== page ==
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Developing a predictive model for clinically significant prostate cancer by combining age, PSA density, and mpMRI



The study aimed to construct a predictive model for clinically significant prostate cancer (csPCa) and investigate its clinical efficacy to reduce unnecessary prostate biopsies.


A total of 847 patients from institute 1 were included in cohort 1 for model development. Cohort 2 included a total of 208 patients from institute 2 for external validation of the model. The data obtained were used for retrospective analysis. The results of magnetic resonance imaging were obtained using Prostate Imaging Reporting and Data System version 2.1 (PI-RADS v2.1). Univariate and multivariate analyses were performed to determine significant predictors of csPCa. The diagnostic performances were compared using the receiver operating characteristic (ROC) curve and decision curve analyses.


Age, prostate-specific antigen density (PSAD), and PI-RADS v2.1 scores were used as predictors of the model. In the development cohort, the areas under the ROC curve (AUC) for csPCa about age, PSAD, PI-RADS v2.1 scores, and the model were 0.675, 0.823, 0.875, and 0.938, respectively. In the external validation cohort, the AUC values predicted by the four were 0.619, 0.811, 0.863, and 0.914, respectively. Decision curve analysis revealed that the clear net benefit of the model was higher than PI-RADS v2.1 scores and PSAD. The model significantly reduced unnecessary prostate biopsies within the risk threshold of > 10%.


In both internal and external validation, the model constructed by combining age, PSAD, and PI-RADS v2.1 scores exhibited excellent clinical efficacy and can be utilized to reduce unnecessary prostate biopsies.


Prostate cancer (PCa) affects millions of males every year. It is one of the most common solid malignancies, and the prognosis varies greatly by age, race, genetic background, and stage of progression [1]. Prostate biopsy remains the gold standard for PCa diagnosis. However, the imprecise localization of cancer focus by systematic biopsy has caused the overdiagnosis of clinically unimportant diseases and the underdiagnosis of clinically significant cancer [2]. Although invasive multiparametric magnetic resonance imaging-ultrasound (mpMRI-US) fusion biopsy has been demonstrated to improve the detection of clinically significant PCa (csPCa) and is more frequently used in clinical practice [3], the biopsy is associated with numerous complications, including bleeding, infection, and lower urinary tract symptoms [4]. Therefore, the reduction of prostate biopsy is crucial in males with low-grade or no PCa.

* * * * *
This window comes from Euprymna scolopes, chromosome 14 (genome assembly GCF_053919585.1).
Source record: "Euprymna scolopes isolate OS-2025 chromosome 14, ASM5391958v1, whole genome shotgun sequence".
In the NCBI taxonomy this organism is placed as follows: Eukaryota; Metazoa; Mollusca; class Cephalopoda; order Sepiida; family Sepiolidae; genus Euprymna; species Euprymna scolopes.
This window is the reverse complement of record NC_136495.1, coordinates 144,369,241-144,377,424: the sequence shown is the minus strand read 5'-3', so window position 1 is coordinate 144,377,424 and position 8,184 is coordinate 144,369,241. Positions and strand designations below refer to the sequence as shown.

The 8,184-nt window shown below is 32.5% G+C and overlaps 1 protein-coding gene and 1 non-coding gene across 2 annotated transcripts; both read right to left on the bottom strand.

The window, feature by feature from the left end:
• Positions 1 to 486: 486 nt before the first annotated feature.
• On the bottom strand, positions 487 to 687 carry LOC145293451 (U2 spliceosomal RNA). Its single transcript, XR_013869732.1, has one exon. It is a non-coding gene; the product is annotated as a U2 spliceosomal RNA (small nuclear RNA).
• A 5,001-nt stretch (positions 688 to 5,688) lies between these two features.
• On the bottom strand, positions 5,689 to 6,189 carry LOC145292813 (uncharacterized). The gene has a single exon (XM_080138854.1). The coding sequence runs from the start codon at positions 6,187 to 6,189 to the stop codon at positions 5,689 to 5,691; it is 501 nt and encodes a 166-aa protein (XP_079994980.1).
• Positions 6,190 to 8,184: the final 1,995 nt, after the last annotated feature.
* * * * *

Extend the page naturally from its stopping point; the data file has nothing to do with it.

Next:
mpMRI has high sensitivity and specificity in detecting PCa and is essential for risk stratification of naïve patients, active surveillance for low-risk patients, and monitoring recurrence following definitive therapy [5]. The current standardized scheme for interpreting mpMRI is Prostate Imaging Reporting and Data System version 2.1 (PI-RADS v2.1) [6]. The major challenges in the clinical application of this approach are the low positive predictive value (PPV) and moderate interreader and intercenter reproducibility [7]. Although the prostate-specific antigen (PSA) has been used extensively as a PCa screening tool, its usage as a serum marker has drawbacks, such as an inability to accurately distinguish between benign and malignant conditions [8]. PSA density (PSAD) has long had the potential to improve the diagnostic utility of serum PSA alone by improving specificity while maintaining sensitivity; however, it has not been widely adopted in clinical practice. The construction of new multivariate risk prediction tools, which include the mpMRI suspicion score and PSAD, was largely based on the European or American populations. The European Randomised Study of Screening for Prostate Cancer Risk Calculator (ERSPC-RC) and the Prostate Cancer Prevention Trial Risk Calculator (PCPT-RC) are the calculators that have been the most extensively validated and compared. The ERSPC-RC and the PCPT-RC have recently been tested in some Asian cohorts; however, their performance is poor, particularly when compared to models developed in those countries [9]. These two risk calculators may not apply to Asian populations owing to differences in genetics, environment, imaging methods, and observers [10].